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Letters to The Platteville Journal for Sept. 3
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Audit elections

The cloud over the 17th Senate District Democratic primary, in which missing ballots created a recount that increased uncertainty instead of resolving it, could have a silver lining if we learn its lesson: Election clerks need to conduct routine audits after every election regardless of whether anyone demands a recount.

Routine post-election audits are recommended by every national elections-administration expert, but are not yet common in Wisconsin. We ask our clerks and their volunteer poll workers to run good elections with minimal training, opportunity to practice only four times a year at most, and no routine feedback on whether their efforts produced accurate results. The only time their work is checked is during hurried, high-tension recounts. Normal human beings cannot be expected to master complex procedures under those circumstances.

In no other endeavor in either government or business do we expect people — even full-time professionals — to carry out such important and consequential operations with so little opportunity for assessment and improvement of their skills.
The solution isn’t, as some suggest, turning our elections over to touch-screen voting machines. That does nothing more than give control of our elections to out-of-state computer programmers and whomever hacks in after them, and prevents us from verifying our election results when we want to.

Contrary to what defeatists will claim, running good elections is well within the capabilities of the people of Wisconsin. We need to encourage and support our local elections officials to develop and implement routine quality-control audits following every election. When they find the inevitable error, we need to refrain from criticizing, and instead thank them for finding and fixing the problem. Only with our encouragement and support will our county and municipal clerks be able to discover, understand, and prevent the errors that at best damage voters’ faith and at worst threaten our freedoms by crippling our right to self-government through reliable elections.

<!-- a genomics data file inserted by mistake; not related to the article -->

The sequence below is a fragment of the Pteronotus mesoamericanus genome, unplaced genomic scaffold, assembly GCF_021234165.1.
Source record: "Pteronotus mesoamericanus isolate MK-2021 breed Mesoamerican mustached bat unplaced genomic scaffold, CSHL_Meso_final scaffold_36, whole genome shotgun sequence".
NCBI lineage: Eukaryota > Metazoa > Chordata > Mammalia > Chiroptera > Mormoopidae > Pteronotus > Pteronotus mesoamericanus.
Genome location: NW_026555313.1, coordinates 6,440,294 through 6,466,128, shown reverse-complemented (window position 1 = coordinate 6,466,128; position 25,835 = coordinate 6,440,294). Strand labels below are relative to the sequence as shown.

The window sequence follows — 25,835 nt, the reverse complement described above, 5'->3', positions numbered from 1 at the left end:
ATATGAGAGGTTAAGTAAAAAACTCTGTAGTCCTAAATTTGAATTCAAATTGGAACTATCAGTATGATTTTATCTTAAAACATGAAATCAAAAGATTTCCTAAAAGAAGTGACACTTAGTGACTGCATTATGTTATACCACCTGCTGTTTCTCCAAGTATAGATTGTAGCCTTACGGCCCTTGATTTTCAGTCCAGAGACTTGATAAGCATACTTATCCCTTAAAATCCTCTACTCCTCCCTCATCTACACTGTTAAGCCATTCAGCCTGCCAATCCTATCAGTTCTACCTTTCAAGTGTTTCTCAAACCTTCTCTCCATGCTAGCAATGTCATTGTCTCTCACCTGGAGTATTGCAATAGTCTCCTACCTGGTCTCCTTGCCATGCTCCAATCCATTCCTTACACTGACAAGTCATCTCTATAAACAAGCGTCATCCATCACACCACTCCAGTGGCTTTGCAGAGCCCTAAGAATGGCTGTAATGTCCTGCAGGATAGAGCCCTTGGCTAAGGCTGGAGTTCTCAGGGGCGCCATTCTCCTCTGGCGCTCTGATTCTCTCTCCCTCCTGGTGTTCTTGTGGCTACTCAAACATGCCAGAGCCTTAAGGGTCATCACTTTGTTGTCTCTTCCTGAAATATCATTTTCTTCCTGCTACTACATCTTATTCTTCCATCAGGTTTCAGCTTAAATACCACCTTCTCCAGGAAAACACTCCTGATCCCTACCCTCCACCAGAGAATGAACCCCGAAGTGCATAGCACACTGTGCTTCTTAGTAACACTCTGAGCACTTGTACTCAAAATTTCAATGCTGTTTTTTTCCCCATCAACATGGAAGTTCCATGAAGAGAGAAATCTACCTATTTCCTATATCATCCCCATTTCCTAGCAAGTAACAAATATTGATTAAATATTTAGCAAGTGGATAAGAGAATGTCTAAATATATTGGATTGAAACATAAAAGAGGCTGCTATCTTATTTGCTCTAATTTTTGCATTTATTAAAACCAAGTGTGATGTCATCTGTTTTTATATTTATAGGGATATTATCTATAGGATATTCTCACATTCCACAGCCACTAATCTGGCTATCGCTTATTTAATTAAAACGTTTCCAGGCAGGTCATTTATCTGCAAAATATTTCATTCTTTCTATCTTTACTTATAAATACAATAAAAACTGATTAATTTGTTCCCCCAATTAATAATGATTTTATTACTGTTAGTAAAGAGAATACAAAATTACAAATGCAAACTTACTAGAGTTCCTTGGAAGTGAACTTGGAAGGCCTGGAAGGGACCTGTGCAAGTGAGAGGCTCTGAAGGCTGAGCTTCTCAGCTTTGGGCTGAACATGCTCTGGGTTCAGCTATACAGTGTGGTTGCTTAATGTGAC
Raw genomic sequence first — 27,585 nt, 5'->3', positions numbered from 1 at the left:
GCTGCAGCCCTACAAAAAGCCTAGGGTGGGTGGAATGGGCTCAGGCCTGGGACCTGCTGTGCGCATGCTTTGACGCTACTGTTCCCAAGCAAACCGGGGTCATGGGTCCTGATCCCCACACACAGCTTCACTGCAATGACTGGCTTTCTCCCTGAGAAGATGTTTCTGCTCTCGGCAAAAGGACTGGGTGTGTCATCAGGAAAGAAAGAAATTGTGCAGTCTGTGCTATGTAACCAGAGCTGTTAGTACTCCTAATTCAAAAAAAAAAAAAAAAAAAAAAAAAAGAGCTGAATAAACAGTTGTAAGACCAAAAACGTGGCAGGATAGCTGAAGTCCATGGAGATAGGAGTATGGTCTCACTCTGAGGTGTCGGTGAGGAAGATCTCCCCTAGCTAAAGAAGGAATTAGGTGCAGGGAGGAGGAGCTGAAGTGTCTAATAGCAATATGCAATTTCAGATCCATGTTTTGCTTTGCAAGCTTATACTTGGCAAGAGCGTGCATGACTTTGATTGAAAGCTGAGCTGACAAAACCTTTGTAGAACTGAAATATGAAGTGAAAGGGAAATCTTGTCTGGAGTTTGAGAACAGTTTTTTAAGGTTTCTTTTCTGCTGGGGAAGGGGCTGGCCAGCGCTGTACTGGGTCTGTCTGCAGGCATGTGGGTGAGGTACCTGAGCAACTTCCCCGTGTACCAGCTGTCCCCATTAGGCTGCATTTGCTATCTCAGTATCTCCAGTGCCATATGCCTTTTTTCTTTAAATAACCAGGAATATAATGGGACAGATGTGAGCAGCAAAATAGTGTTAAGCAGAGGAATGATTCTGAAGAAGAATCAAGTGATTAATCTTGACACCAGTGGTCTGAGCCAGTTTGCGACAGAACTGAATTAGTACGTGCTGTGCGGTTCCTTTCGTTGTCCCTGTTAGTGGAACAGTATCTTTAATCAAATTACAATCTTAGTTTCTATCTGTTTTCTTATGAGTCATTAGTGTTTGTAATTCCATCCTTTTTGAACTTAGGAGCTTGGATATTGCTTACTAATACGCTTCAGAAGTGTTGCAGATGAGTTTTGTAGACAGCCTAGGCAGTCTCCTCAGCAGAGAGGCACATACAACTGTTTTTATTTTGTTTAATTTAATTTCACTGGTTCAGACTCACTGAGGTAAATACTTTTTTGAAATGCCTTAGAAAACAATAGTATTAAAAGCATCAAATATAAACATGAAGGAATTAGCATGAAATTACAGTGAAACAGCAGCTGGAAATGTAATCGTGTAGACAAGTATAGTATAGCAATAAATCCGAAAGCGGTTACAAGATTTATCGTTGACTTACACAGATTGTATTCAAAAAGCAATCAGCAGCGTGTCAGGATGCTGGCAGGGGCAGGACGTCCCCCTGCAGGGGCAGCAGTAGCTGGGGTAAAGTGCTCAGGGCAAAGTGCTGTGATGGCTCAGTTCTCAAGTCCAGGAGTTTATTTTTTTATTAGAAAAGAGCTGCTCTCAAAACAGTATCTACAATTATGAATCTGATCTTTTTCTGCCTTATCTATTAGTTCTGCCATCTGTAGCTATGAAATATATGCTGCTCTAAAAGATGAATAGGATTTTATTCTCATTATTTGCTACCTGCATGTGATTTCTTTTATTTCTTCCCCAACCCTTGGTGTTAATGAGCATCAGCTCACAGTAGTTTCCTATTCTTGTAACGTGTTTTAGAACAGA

Karen McKim
Wisconsin Grassroots Network Election Integrity Action Team

The Platteville Journal will print most letters to the editor, regardless of the opinion presented. The Journal reserves the right to edit material that is libelous or otherwise offensive to community standards and to shorten letters the Journal feels are excessively long. All letters must be signed and the signature must appear on the printed letter, along with a contact number or email for verification. Some submitted letters may not be published due to space constraints. “Thank you” letters will not be printed. All letters and columns represent the views of the writers and not necessarily the views of The Platteville Journal.